Northwestern National Life Building

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Coordinates: 44°58′54″N 93°16′03″W / 44.98167°N 93.26750°W / 44.98167; -93.26750

Northwestern National Life Building portico

The Northwestern National Life Building, later known as the ReliaStar Building, then known as ING 20 Washington and now known as Voya Financial 20 Washington, is an office building located in the Gateway District of Minneapolis. It was designed by Minoru Yamasaki and was opened in 1965.[1] The building was built to replace the Northwestern National Life Insurance Company Home Office near Loring Park, which had become too small for the number of employees in the company.[2]

The building features an 85 foot (26 m) portico that serves as the visual terminus for the Nicollet Mall.[1] Yamasaki said that his design was intended to be "appropriate to an office building, monumental and dignified, yet graceful." The building is framed by about 63 slender quartz-faced concrete columns. He said the porch at the main entrance would be "delicate" and "a delight to walk through". Yamasaki's touches also included reflective pools and landscaping, and he claimed he was designing "a park with a building in it".[3]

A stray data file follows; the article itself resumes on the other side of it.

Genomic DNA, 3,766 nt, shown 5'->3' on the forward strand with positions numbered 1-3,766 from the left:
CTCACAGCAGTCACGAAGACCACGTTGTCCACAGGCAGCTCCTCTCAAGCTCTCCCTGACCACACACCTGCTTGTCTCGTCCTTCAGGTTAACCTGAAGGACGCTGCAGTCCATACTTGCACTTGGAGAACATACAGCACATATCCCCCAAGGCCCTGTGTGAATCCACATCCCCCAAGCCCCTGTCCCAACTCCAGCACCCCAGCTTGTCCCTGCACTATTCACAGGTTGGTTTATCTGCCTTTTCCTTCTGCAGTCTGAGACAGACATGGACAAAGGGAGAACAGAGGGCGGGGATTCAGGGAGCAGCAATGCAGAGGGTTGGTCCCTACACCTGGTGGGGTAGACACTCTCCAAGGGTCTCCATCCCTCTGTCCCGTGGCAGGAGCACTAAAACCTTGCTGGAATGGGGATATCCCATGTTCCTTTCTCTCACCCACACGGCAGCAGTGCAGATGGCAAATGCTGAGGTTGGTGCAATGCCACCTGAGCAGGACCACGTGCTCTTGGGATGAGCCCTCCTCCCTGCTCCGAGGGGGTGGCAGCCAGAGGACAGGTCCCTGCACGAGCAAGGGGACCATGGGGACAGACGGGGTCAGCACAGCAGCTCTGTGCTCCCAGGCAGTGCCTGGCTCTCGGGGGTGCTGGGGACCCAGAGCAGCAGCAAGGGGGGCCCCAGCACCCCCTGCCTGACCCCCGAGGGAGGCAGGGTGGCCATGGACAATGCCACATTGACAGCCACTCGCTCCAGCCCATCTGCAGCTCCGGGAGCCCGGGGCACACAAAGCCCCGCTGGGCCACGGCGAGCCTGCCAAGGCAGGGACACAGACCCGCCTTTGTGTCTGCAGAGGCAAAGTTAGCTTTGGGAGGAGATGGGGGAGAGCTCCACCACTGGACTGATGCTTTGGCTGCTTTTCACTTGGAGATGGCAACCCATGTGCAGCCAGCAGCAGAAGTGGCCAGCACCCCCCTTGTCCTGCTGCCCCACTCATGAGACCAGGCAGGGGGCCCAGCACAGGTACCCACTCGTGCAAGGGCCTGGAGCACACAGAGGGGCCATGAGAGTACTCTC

Architecture critic Larry Millett calls it, "a temple to the gods of underwriting, built by the gods of underwriting and mixing luxury and high camp in way that, say, Liberace would have appreciated."[1]

The company had 475 employees working in the home office in 1964, when this building opened. In 1978, the company had 850 employees, with some working in nearby offices because the main building had been occupied to capacity. In 1978, Northwestern National Life announced plans to build a 20-story office tower across Marquette Avenue, which became 100 Washington Square. The building was designed to have two-thirds of its space available to rent to other tenants.[4]


ING Building in Minneapolis, Minnesota.jpg Northwestern National Life Insurance Company Building, Minneapolis, Minnesota postcard.jpg Voya Financial Building, Minneapolis, August 2014.jpg


  1. ^ a b c Millett, Larry (2007). AIA Guide to the Twin Cities: The Essential Source on the Architecture of Minneapolis and St. Paul. Minnesota Historical Society Press. p. 34. ISBN 0-87351-540-4.
  2. ^ Hoekstra, Joel - High Modern, Minneapolis' first encounter with a starchitect - Minoru Yamasaki - 50 years ago resulted in a midcentury gem. Architecture Minnesota, Nov/Dev 2015
  3. ^ "A Famed Architect and His Work: Minoru Yamasaki Attends Ground-Breaking and Discusses a Designer's Goals". Minneapolis Tribune. May 19, 1963.
  4. ^ "NWNL unveils designs for major addition". Skyway News. June 6, 1978.